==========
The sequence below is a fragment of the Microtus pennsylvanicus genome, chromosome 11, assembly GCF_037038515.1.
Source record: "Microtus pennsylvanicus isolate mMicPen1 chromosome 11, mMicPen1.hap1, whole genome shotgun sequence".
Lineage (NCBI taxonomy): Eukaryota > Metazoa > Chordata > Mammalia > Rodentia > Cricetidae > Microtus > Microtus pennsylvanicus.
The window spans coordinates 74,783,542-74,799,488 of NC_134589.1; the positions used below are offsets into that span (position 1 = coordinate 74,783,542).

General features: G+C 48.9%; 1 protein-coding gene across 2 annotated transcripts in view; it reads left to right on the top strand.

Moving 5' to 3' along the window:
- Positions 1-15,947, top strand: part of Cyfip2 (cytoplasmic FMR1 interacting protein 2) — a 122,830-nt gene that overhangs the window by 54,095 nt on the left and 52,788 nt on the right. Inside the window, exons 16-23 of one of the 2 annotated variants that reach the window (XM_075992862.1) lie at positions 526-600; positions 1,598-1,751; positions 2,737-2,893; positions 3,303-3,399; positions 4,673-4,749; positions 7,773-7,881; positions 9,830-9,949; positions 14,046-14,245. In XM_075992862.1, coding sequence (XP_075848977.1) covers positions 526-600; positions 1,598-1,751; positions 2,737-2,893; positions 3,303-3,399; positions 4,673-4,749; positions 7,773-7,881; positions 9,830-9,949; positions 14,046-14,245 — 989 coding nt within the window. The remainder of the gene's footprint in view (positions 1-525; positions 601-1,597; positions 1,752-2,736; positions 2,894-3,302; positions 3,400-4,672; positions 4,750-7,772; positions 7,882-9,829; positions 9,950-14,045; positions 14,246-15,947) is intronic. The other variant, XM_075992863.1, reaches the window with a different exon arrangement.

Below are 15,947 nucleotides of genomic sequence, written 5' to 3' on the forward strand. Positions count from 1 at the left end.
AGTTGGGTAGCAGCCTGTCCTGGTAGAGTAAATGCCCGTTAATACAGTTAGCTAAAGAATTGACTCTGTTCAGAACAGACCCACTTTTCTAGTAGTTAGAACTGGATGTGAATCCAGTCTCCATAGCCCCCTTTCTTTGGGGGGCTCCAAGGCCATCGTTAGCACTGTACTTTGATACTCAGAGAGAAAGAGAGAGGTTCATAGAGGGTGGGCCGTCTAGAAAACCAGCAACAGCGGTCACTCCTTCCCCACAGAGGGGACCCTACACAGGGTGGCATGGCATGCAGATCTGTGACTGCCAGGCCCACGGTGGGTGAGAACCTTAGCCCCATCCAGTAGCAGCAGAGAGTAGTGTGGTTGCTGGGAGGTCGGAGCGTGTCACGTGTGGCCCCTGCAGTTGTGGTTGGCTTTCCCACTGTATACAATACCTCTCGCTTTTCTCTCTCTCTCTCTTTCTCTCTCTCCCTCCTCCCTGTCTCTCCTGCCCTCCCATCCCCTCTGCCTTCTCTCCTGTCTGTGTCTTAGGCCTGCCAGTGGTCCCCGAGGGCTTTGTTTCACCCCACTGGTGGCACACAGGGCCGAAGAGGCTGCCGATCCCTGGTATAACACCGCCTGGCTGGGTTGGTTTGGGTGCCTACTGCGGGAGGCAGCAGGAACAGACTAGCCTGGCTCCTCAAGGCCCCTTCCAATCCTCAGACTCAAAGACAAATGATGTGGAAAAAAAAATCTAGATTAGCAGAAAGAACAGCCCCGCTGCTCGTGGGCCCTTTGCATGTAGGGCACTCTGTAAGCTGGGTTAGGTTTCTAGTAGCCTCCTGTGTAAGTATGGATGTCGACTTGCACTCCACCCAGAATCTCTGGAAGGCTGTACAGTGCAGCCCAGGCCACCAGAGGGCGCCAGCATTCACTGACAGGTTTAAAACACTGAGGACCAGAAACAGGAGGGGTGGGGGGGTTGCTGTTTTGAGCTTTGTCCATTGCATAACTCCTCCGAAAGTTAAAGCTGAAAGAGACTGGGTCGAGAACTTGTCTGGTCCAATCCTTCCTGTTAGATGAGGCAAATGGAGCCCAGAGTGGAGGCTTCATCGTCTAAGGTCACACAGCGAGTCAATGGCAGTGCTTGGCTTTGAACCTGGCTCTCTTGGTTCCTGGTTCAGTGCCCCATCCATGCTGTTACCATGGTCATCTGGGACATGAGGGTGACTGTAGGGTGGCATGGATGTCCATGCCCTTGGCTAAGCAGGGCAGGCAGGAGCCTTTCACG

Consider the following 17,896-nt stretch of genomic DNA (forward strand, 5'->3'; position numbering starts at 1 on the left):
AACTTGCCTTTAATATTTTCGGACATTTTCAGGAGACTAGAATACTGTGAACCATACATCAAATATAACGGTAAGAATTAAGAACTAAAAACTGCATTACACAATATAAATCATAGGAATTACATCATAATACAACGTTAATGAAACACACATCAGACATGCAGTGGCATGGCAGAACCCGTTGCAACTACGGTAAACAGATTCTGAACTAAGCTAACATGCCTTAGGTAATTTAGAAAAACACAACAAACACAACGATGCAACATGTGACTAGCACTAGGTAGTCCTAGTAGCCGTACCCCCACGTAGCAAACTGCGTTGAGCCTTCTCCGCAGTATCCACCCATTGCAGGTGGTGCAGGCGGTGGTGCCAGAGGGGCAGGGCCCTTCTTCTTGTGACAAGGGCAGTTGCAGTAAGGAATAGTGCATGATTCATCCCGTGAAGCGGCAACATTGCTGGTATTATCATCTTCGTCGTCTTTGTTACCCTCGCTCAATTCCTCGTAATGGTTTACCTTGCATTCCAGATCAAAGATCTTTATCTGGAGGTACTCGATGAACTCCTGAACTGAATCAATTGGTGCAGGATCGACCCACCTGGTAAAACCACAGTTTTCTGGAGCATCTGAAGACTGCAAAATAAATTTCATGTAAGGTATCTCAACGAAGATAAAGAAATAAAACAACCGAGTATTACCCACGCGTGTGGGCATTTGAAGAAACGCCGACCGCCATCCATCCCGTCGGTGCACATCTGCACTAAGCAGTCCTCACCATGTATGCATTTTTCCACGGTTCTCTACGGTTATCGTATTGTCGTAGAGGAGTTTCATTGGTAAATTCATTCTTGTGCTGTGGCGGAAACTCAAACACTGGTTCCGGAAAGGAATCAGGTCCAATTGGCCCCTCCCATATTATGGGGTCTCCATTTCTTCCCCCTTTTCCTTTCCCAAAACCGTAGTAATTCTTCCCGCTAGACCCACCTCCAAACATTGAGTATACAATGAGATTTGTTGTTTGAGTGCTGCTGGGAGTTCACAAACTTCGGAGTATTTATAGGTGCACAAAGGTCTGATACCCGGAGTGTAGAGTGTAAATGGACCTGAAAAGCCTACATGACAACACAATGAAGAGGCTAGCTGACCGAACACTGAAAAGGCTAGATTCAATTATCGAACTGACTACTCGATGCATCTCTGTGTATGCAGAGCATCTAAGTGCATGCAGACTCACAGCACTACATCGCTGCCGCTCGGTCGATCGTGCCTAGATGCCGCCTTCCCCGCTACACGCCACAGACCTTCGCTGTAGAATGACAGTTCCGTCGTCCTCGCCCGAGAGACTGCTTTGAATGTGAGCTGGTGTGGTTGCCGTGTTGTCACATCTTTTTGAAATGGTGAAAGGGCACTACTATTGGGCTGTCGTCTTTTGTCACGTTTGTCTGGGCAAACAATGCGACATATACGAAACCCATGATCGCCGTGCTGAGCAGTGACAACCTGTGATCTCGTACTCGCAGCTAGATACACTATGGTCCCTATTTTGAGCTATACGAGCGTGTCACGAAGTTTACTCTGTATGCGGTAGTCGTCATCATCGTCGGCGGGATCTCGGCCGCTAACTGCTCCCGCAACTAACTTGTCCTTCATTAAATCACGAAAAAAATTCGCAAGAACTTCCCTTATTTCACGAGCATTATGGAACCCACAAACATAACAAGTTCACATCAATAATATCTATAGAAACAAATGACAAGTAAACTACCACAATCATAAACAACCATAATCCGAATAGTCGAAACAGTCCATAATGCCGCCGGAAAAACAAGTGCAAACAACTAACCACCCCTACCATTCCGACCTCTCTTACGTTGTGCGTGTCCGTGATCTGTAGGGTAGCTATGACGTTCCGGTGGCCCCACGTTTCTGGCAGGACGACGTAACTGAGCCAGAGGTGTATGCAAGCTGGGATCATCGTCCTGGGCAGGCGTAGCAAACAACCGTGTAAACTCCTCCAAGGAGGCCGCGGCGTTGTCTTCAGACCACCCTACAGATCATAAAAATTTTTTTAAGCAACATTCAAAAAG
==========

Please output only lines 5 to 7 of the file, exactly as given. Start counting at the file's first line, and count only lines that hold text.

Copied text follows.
General features: G+C 48.9%; 1 protein-coding gene across 2 annotated transcripts in view; it reads left to right on the top strand.

Moving 5' to 3' along the window:
- Positions 1-15,947, top strand: part of Cyfip2 (cytoplasmic FMR1 interacting protein 2) — a 122,830-nt gene that overhangs the window by 54,095 nt on the left and 52,788 nt on the right. Inside the window, exons 16-23 of one of the 2 annotated variants that reach the window (XM_075992862.1) lie at positions 526-600; positions 1,598-1,751; positions 2,737-2,893; positions 3,303-3,399; positions 4,673-4,749; positions 7,773-7,881; positions 9,830-9,949; positions 14,046-14,245. In XM_075992862.1, coding sequence (XP_075848977.1) covers positions 526-600; positions 1,598-1,751; positions 2,737-2,893; positions 3,303-3,399; positions 4,673-4,749; positions 7,773-7,881; positions 9,830-9,949; positions 14,046-14,245 — 989 coding nt within the window. The remainder of the gene's footprint in view (positions 1-525; positions 601-1,597; positions 1,752-2,736; positions 2,894-3,302; positions 3,400-4,672; positions 4,750-7,772; positions 7,882-9,829; positions 9,950-14,045; positions 14,246-15,947) is intronic. The other variant, XM_075992863.1, reaches the window with a different exon arrangement.